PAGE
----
Keynote Lecture

Day 2

Sunday, 8th October2017

“Temporomandibular Disorders: Why They Matter”

“Understanding and Managing the Anxious Dental Patient”


          A/Prof. Dr. Adrian Yap

PhD, MSc, BDS, Grad Dip Psychotherapy, FAMS

A/Prof. Adrian Yap is a Senior Consultant / Prosthodontist at Ng Teng Fong General Hospital and Jurong Medical Centre. He is Head, Department of Dentistry of Jurong Health, Singapore’s western public healthcare cluster. In addition, Dr. Yap is an Adjunct Professor at the School of Science and Technology, SIM University (UniSIM), Faculty of Dentistry, Universitas Indonesia (UI) and University of Malayaas well as Clinical Associate Professor at the Faculty of Dentistry, National University of Singapore (NUS). Dr. Yap is also an Honorary Professor of Hong Kong University, one of the top Dental Schools in the world. Dr. Yap obtained his BDS degree from NUS in 1991 where he received several awards including the FAC Ohlers Gold Medal for best clinical student and Terrell Silver Medal for distinction in Prosthodontics. He went on to pursue his post-graduate training and graduated from the Institute of Dental Surgery (University of London), where he was conferred the prestigious 3M Dental Postgraduate Prize, with a Masters in Conservative Dentistry in 1993. Dr. Yap obtained his Doctor of Philosophy degree from NUS in 2001 and his Graduate Diploma in Psychotherapy from the Faculty of Medicine, NUS in 2004. On top of his academic accolades, he has also received many teaching, service excellence and research awards in the areas of Dental Materials and Craniofacial Biology. Dr. Yap is known for his expertise in Temporomandibular Disorders, Dental Sleep Medicine and Restorative Dentistry. He lectures world-wide and has authored more than 185 refereed journal articles (H-index of 35), 590 conference / seminar papers, several book chapters and patents in these areas. Dr. Yap is a reviewer for numerous international journals and serves in the editorial boards of several including Journal of Oral Rehabilitation, Journal of Craniomandibular and Sleep Practice (CRANIO), Operative Dentistry as well as Current Nanoscience.


Temporomandibular Disorders: Why They Matter?

Temporomandibular Disorders (TMD) refer to a collection of dental and medical conditions affecting the temporomandibular joints (TMJ), masticatory muscles and / or associated structures. They are the most common cause of non-dental orofacial pain and are the second most widespread musculoskeletal pain after chronic lower back pain. In addition to pain in head, face and jaws, other TMD signs and symptoms include otic complaints, jaw joint sounds, jaw function difficulties, limited or abnormal jaw movements as well as catching/locking of the jaws. Population studies show that approximately 75% of people have signs while 33% have symptoms of TMD.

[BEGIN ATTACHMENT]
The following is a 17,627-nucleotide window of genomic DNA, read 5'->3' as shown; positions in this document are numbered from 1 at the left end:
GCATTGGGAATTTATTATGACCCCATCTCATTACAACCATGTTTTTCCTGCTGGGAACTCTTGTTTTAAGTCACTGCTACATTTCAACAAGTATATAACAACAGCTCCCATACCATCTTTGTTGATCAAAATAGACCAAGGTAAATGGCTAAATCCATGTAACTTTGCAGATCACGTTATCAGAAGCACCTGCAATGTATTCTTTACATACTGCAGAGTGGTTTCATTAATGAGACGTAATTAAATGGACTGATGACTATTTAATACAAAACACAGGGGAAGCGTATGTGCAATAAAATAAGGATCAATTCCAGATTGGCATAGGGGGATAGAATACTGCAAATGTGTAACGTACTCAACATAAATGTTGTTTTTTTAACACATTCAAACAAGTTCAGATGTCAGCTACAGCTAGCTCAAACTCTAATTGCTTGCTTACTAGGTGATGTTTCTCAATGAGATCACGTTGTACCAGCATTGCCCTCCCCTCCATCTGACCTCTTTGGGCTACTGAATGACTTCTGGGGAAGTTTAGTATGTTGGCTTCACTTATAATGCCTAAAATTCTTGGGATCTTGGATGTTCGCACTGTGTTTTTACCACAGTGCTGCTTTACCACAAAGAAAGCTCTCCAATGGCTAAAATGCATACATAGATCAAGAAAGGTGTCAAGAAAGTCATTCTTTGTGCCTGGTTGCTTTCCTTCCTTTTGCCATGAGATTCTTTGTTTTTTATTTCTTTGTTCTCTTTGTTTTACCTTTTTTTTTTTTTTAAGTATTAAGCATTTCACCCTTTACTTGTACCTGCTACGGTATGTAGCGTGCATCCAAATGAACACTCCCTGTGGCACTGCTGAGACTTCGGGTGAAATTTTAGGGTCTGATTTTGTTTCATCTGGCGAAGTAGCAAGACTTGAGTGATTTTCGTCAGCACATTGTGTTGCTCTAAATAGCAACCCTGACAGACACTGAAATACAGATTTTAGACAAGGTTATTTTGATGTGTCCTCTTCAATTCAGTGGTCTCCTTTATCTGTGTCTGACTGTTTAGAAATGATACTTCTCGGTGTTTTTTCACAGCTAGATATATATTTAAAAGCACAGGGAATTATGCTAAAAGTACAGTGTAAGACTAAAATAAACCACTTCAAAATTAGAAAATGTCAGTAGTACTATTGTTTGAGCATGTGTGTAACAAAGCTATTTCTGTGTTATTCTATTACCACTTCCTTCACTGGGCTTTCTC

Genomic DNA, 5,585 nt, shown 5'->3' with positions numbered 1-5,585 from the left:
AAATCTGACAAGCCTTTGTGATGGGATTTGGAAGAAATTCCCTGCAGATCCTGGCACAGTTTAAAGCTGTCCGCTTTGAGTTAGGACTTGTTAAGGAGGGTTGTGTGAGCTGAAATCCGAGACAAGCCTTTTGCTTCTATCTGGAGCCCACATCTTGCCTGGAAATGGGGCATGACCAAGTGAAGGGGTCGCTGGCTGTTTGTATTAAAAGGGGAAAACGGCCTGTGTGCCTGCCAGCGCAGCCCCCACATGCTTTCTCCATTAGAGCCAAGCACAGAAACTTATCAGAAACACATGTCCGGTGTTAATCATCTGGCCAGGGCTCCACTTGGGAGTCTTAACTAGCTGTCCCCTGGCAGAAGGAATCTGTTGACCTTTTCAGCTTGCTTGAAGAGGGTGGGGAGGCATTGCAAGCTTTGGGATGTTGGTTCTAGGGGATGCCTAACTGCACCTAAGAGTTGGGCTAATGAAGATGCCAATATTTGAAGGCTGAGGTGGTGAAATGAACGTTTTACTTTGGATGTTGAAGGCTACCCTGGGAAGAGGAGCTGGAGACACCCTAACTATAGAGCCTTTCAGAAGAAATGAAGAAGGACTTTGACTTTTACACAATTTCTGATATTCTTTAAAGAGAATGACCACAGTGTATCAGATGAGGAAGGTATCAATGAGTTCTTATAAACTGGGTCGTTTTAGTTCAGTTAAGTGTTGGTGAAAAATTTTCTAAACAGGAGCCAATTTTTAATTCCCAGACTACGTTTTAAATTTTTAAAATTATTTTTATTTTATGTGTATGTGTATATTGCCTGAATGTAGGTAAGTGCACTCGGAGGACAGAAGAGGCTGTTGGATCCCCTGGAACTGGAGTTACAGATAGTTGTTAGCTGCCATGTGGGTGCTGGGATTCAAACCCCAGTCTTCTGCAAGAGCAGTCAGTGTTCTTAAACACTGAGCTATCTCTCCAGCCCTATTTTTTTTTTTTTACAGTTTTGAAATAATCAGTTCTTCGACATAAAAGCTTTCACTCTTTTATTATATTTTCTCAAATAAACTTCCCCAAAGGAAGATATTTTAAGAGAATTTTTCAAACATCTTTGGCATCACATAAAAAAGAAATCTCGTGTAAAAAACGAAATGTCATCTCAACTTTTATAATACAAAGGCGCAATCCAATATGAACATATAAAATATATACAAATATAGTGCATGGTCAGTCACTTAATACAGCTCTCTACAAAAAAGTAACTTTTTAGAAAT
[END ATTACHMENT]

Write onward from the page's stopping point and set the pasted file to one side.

The biopsychosocial paradigm views a combination of biologic, psychological and social / cultural factors as essential in causing, maintaining and exacerbating TMD. Among the various factors, micro-trauma from sustained and repetitive adverse loading of the TMJ and masticatory muscles during Sleep Bruxism (SB) was reported to cause TMD. As SB has been related to Obstructive Sleep Apnea (OSA), it was proposed that the treatment of OSA and hence SB may alleviate TMD signs and symptoms. This two-part lecture aims to help participants know the current concepts of TMD, their classification, signs and symptoms and etiology. It also serves to introduce SB and OSA, and deliberates the potential connections between the three entities. Participants will learn how to screen for TMD, SB and OSA clinically. An overview of TMD management will also be presented. TMD patients should be referred for formal sleep tests if TMD signs and symptoms are associated with poor quality sleep, snoring, nocturnal choking and / or excessive daytime sleepiness.

Understanding and Managing the Anxious Dental Patient

Fear is an innate emotional response to threats, danger or pain while anxiety is the distress or uneasiness of mind caused by fear. Almost everyone experiences anxiety at some time or another. Most people have specific fears that can trigger panicked emotions. Dental anxiety has been ranked the fifth most commonly feared situation and is one of the primary reasons why people avoid visiting their dentists and oral health therapist. Dental anxiety may be related to the dental environment, specific dental procedures / pain and has been associated with poor oral health status, appointment failures, longer treatment time as well as reduced treatment satisfaction. This two-part lecture aims to help participants understand the psychology of anxiety and the behavioral, psychological and pharmacological techniques for helping anxious dental patients.